Yes, we are now in the land of fjords. Get all your parrot jokes out of the system now.
Unless you’re on a cruise going towards Lapland, or have arranged some other way of transport, chances are that Bergen is the furthest north you’ll get in Norway, as this is where the ferry from mainland Europe stops. Bergen loomed heavy on our previous journeys to the North of Britain; as the capital and main port of medieval Norway, it had a major connection to the island earldoms of Orkney, Shetlands and Hebrides; as such, it was a place we always yearned to visit.
The city was not very welcoming. Bergen is famously wet, and the rain with which we struggled was at times apocalyptic. Between this, and the narrow, winding streets of the old town, lined with tiny wooden houses bathed in flowers, we got lost for a good hour before finding the Bryggen.
The old Bryggen was Hansa’s Nordic headquarters, and the colorful warehouses that line its waterfront belong now – rightly so – to the UNESCO list, and while they present a very pleasant front to the main street, their true stunning beauty lies inside, in the dark, narrow wooden alleys which resemble the creaky passages on the old merchant ships.
The fish market across the harbour is a jewel – set in a modern building, but positioned on the spot of the old market, it very much resembles the great consumer-oriented fish markets of Japan, even having many of the same fare: the giant crabs which had reached Norway from the eastern seas through Arctic, and – rather shockingly – whale meat.
In the harbour we spotted a familiar shape of a three-masted barque we’d already seen twice on two different occasions: once in Kirkwall, and then years later in Lerwick. It was the Statsraad Lehmkuhl, the 100-years old training ship that seems to follow us around Europe!
From Bergen we headed inland; it wasn’t a pleasant journey – the rain got even worse, reducing the visibility and worsening driving conditions; the road became a succession of dark, narrow tunnels, and some really evil truckers – Danes, again! – tried to bully us out of their way. The destination, however, made up for all the trouble: we reached Voss, the gateway to Hordaland’s mountain and skiing region.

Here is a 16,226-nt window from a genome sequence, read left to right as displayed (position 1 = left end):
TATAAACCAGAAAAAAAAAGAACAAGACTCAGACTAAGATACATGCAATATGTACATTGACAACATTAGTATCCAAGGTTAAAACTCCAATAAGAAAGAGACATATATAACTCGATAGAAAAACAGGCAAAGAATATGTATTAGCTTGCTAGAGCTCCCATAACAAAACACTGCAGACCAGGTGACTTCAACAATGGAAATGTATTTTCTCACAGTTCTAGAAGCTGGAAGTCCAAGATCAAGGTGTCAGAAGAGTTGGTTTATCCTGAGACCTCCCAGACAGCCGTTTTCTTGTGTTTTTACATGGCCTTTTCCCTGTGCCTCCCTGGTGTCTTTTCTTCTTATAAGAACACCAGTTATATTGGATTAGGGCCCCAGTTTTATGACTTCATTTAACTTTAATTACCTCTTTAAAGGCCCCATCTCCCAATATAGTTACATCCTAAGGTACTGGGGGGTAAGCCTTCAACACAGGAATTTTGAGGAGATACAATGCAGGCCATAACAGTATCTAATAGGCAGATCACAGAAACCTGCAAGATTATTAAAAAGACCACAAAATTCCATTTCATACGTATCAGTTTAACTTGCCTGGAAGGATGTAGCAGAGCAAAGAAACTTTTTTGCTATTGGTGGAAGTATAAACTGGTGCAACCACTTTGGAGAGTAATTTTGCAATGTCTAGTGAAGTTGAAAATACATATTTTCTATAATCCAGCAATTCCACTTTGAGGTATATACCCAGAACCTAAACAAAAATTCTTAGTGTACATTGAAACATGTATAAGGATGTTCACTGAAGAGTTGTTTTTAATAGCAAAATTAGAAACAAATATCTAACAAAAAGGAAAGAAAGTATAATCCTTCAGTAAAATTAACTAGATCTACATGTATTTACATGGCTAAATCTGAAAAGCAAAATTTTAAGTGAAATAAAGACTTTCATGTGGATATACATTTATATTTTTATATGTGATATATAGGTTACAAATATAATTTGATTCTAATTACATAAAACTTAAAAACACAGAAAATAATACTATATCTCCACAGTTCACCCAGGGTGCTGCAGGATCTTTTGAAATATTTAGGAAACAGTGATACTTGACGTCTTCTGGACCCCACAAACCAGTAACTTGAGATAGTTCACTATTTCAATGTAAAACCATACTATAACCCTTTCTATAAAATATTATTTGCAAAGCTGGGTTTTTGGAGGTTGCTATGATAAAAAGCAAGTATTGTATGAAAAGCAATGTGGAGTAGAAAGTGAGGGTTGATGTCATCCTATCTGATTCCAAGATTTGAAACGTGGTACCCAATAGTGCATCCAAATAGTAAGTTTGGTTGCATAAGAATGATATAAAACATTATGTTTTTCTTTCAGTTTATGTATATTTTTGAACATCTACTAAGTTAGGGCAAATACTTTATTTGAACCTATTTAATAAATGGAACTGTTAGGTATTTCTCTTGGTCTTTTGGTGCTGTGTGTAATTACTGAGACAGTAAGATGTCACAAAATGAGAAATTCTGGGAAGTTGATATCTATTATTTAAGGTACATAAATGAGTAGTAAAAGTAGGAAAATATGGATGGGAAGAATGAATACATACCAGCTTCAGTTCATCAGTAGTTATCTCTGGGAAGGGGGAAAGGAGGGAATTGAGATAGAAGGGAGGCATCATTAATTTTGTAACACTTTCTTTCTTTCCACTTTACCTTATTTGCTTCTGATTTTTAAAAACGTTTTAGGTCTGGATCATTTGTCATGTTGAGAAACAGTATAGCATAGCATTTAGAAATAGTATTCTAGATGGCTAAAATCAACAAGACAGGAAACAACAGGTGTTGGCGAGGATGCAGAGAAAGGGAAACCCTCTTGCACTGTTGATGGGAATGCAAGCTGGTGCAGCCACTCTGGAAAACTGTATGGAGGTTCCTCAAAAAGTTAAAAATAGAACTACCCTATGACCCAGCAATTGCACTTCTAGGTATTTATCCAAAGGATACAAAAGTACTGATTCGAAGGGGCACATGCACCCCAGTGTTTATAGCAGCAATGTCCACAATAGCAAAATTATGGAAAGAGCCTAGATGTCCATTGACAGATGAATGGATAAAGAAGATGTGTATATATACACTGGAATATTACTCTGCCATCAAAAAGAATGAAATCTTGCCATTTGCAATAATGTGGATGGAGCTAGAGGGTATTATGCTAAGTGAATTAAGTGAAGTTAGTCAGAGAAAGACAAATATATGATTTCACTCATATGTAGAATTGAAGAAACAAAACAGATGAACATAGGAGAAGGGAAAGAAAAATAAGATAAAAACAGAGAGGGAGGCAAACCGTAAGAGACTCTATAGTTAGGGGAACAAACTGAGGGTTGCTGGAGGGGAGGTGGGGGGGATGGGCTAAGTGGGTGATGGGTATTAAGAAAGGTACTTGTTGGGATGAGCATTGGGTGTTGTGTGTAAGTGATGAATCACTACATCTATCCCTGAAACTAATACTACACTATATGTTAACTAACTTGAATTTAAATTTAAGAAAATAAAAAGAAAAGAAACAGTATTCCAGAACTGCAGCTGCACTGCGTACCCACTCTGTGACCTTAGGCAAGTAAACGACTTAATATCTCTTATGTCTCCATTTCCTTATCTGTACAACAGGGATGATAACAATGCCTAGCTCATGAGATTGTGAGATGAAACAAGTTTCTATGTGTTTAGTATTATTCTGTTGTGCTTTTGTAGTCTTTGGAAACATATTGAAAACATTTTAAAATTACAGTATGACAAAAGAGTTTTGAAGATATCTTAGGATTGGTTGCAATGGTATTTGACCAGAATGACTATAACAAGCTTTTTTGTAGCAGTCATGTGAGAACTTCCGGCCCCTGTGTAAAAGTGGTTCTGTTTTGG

Snow was something we didn’t really expect to see in June… but it was on all surrounding mountaintops, melting into mighty waterfalls. We didn’t quite realize how tall Norway’s mountains were, even this close to the sea. From the map we’ve learned that what we were actually looking at were the edges and tongues of snow seeping from one of Norway’s largest glaciers.
The weather cleared the next morning, and we spent the next three days driving through one of the most beautiful landscapes in the world, up and down an arduous, but stunning road along the Hardargen and Sor fjords. Norway’s roads are in constant process of improvement, and for a country with a population of mere 5 million, the number of high-tech tunnels and mighty bridges strikes a bit as showing off. We get it, Norway, you’re rich 🙂
From Voss to Eidfjord, a gem of a town at the head of Hardargenfjord; the population of this tiny hamlet fluctuates daily, depending on the size of the ships that moor at its miniature pier. In the morning, a floating hotel dwarfed the town – Costa Mediterranea, the sister ship of the infamous Costa Concordia – bringing with it a horde of tourists who stood by the railings, waiting to descend upon the sleepy village like a thousands-strong army of zombies.
We managed to get away just in time; the road along the Sorfjord is like nothing we’ve seen before, and it will remain a definite highlight of all our travels. Another thing we didn’t expect from Norway were the waterfalls. They were all immense, some of them 500, 600 meters tall, so mighty and powerful that their roar carried from across the fjord, drowning out the noise of the passing cars. Two of them pass right along the motorway, so close that you need to switch on the wipers as you drive through; alternatively, you can stand on the roadside, awash in their thunderous spit. It’s an unforgettable experience. I stood under a large waterfall in Iceland before, but these were a whole magnitude greater and more majestic.
The final day’s journey through Hordaland was less exciting, though by no means unattractive; the road was at times precariously perched high above the fjords below, and at times passing through a wooded lowland no different to that of Sweden or Finland. We entered the oil region, the first sign of which was a massive shipyard for building and repairing oil platforms… and a Polish cafe in the town, reflecting mass migration of Polish ship-builders into the area.
We got back to the North Sea coast at Haugesund, a place steeped in Norway’s medieval history, but not particularly impressive in itself. It does make for a nice hour-long walk from the campsite through the leafy, affluent suburbs to the restaurants on the waterfront, but that’s about it.
We don’t get much sleep – the northern night wreaks havoc with our biological clocks. The civil night around here – the time when you need artificial light to perform everyday actions – lasts about two hours in June!